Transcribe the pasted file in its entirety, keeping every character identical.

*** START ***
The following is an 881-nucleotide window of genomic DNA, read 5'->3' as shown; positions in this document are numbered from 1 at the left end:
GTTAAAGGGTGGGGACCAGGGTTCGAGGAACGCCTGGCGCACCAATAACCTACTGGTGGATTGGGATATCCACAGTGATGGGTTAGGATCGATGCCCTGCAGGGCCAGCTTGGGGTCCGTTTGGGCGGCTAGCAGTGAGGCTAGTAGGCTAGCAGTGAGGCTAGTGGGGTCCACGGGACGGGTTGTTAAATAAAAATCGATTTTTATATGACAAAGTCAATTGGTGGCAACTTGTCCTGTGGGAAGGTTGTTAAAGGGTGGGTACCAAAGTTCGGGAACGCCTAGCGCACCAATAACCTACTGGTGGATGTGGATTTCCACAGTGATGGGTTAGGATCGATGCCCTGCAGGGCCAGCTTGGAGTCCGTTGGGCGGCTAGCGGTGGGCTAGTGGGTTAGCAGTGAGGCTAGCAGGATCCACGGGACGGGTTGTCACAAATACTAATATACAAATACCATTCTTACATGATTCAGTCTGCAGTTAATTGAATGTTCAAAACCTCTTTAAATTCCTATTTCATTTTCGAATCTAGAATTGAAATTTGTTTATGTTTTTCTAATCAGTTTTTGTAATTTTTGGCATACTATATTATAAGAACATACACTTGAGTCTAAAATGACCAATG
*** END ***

The following is an 881-nucleotide window of genomic DNA, read 5'->3' as shown; positions in this document are numbered from 1 at the left end:
GTTAAAGGGTGGGGACCAGGGTTCGAGGAACGCCTGGCGCACCAATAACCTACTGGTGGATTGGGATATCCACAGTGATGGGTTAGGATCGATGCCCTGCAGGGCCAGCTTGGGGTCCGTTTGGGCGGCTAGCAGTGAGGCTAGTAGGCTAGCAGTGAGGCTAGTGGGGTCCACGGGACGGGTTGTTAAATAAAAATCGATTTTTATATGACAAAGTCAATTGGTGGCAACTTGTCCTGTGGGAAGGTTGTTAAAGGGTGGGTACCAAAGTTCGGGAACGCCTAGCGCACCAATAACCTACTGGTGGATGTGGATTTCCACAGTGATGGGTTAGGATCGATGCCCTGCAGGGCCAGCTTGGAGTCCGTTGGGCGGCTAGCGGTGGGCTAGTGGGTTAGCAGTGAGGCTAGCAGGATCCACGGGACGGGTTGTCACAAATACTAATATACAAATACCATTCTTACATGATTCAGTCTGCAGTTAATTGAATGTTCAAAACCTCTTTAAATTCCTATTTCATTTTCGAATCTAGAATTGAAATTTGTTTATGTTTTTCTAATCAGTTTTTGTAATTTTTGGCATACTATATTATAAGAACATACACTTGAGTCTAAAATGACCAATG